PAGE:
SPEAKS TO MALTA STANDARDISATION AUTHORITY CHAIRMAN ENGINEER FRANCIS
FARRUGIA ABOUT THE MSAS UPCOMING PLANS, CONFORMING WITH
EU REGULATIONS, PROTECTING THE INTEGRITY OF INDIGENOUS MALTESE GOODS,
AND ON THE IMPORTANT DISTINCTION BETWEEN A STANDARD AND A REGULATION
What is the history behind the Malta Standardisation Authority?
The Malta Standardisation Authority came into being back in 1996 when
the Malta Standardisation Authority Act was passed in Parliament. Before
that there was the Malta Board of Standards which had operated since
the late 60s.
In the past, the Board of Standards was responsible for the enforcement
of regulations, but with the new Act our new role is more one of being
an advisor to industry. There are other sections within the government
that are responsible for carrying out enforcement.
The first problem we came across was in the definition of the word standard.
Many people confuse the words standard and regulation
and it took us some time to explain this difference.
In the past, when we used to talk about standards, it was always within
the context of something mandatory. There was a standard and it had
to be followed. However, the definition of standards has changed and
today standards are considered as guidelines, a code of practice but
which are there for use on a voluntary basis.
For example, we will soon be preparing standards for hygiene for various
sectors such as shops and catering establishments. These are to be guidelines
so that those in the industry have guidelines to follow but it does
not mean that they have to follow them to the letter. As long as they
meet these minimum standards, they can follow American standards, which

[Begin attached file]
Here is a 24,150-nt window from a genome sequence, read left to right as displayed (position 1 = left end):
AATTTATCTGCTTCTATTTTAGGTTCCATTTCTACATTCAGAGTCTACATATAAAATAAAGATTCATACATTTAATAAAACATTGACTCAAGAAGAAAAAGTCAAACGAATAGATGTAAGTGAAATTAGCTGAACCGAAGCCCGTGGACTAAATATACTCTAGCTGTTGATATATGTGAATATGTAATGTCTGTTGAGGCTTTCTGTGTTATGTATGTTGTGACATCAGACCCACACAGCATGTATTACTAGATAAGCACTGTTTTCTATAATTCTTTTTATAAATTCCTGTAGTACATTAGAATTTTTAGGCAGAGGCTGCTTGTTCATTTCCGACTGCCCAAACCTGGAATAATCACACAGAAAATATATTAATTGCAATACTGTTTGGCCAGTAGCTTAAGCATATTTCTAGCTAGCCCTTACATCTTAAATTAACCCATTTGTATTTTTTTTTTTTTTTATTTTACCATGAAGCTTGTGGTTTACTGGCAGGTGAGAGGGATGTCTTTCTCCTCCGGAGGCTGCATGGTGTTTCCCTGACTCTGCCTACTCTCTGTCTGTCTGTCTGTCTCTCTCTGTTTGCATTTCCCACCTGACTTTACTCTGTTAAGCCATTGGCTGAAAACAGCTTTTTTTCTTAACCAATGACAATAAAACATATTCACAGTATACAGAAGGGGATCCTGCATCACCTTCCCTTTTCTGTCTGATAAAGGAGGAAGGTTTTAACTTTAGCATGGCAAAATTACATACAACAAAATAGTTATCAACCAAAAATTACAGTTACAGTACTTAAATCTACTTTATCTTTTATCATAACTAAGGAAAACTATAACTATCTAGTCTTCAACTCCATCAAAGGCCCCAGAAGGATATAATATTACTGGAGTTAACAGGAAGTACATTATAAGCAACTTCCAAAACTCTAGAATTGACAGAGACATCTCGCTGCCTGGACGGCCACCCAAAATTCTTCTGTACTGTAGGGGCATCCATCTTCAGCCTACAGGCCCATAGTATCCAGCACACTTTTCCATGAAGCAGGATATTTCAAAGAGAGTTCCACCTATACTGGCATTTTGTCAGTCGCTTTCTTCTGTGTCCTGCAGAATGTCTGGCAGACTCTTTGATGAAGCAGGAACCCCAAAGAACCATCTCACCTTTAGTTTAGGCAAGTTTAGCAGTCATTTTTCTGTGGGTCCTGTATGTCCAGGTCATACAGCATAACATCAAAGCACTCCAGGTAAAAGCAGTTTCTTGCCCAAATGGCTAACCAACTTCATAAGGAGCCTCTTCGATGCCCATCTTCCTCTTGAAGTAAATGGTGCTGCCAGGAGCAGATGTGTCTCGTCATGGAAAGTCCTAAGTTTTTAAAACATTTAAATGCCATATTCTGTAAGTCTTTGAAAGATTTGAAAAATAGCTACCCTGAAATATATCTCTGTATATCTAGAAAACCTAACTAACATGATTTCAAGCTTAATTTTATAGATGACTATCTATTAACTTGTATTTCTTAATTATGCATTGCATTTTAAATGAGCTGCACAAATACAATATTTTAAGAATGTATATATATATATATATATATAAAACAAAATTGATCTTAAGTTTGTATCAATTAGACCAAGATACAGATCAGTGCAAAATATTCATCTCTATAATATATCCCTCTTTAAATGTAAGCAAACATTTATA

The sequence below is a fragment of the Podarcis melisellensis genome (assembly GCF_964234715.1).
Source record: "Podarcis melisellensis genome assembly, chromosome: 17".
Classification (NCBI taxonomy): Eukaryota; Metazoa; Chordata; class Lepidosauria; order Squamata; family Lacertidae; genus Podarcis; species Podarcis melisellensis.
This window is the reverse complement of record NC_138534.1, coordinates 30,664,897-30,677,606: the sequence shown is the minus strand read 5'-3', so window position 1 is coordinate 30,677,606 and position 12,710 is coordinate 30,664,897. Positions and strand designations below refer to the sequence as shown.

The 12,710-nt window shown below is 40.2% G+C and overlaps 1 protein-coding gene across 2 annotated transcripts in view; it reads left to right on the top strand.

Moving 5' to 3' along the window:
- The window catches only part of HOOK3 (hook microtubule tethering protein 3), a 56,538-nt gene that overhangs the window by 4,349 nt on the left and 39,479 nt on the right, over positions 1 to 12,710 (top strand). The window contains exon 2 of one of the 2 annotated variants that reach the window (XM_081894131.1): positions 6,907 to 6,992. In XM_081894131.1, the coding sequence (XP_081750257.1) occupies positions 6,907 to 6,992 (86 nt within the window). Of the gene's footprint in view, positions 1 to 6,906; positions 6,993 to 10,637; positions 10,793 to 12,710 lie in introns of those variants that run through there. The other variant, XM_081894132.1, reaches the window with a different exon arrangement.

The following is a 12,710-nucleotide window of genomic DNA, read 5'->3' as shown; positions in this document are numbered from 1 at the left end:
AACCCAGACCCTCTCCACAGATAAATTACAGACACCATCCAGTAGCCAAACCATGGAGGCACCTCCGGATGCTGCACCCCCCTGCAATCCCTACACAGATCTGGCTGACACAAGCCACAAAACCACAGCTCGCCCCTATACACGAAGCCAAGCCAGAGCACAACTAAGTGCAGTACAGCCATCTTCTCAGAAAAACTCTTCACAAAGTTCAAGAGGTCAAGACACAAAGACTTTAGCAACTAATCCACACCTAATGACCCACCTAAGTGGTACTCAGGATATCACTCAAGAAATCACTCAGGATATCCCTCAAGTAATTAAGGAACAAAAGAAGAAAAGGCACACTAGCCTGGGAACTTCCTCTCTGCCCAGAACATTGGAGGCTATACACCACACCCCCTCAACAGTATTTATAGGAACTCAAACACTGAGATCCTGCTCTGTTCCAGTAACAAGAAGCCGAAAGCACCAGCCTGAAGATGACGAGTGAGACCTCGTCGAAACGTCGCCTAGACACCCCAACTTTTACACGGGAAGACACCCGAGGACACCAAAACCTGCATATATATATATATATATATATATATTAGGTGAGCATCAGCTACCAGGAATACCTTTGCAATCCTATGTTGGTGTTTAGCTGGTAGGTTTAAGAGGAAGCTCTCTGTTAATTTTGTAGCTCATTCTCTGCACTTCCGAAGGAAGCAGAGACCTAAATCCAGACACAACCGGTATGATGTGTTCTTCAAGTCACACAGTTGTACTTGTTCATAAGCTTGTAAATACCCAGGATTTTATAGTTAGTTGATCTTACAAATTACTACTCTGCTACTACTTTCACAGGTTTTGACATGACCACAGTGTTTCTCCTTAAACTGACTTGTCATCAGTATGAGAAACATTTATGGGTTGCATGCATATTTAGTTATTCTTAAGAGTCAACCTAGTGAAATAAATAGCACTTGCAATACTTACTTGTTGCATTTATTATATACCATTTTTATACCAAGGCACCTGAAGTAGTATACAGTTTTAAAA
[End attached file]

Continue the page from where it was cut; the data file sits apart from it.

might even be more rigid.
When standards are prepared by the MSA, all those involved in the relevant
sector would form part of a technical committee. All standards passed
in this respect have to be by consensus in that everyone has to agree
to it, otherwise it would not be published as a standard.
On the other hand, a regulation is something that is instituted by the
government, which may appoint a person or group to write a new legislation
which would then be passed through Parliament. We would only be required
to publish its title in the Government Gazette. But there could be instances
in which a standard could also partly be a regulation. For example,
if a particular act makes reference to a standard.
So standards, although being voluntary, can become part of legislation
if they form part of a legal notice.
There are also other types of standards apart from these codes of practice.
The MSA is responsible to implement at least a minimum of physical standards
of measuring parameters. For example, today we have nothing to compare
our weighing equipment with. Research recently carried out in the United
States found that a kilogram, although they still use the pound, varied
from 720 grams to over one kilogram in different shops. There has to
be a national standard for measurements, which is known as metrology.
We have been allocated EUR0.5 million from EU funds to build a comprehensive
measurement system for Malta.
We will also be subcontracting people to check, for example, when you
purchase a litre of petrol if you are really getting an entire litre
of petrol, in order to ensure that the consumer is getting what they
are paying for. In some countries, they even carry our similar exercises
on taxi meters.
Anything involving measurements and payments is within legal metrology.
There was a law, going back to 1910, which was one of the first laws
on legal metrology but it has never been enforced. Now, most likely
during the third quarter of this year, there will be a new law called
the Metrology Act before Parliament through which we will be publishing
metrology standards for Malta.
We are also responsible for the publication of legal notices to various
ministries and for adopting all the new approach standards within the
EU context. These are very important, as there are safety implications
- those on toys for children, recreational crafts, medical implants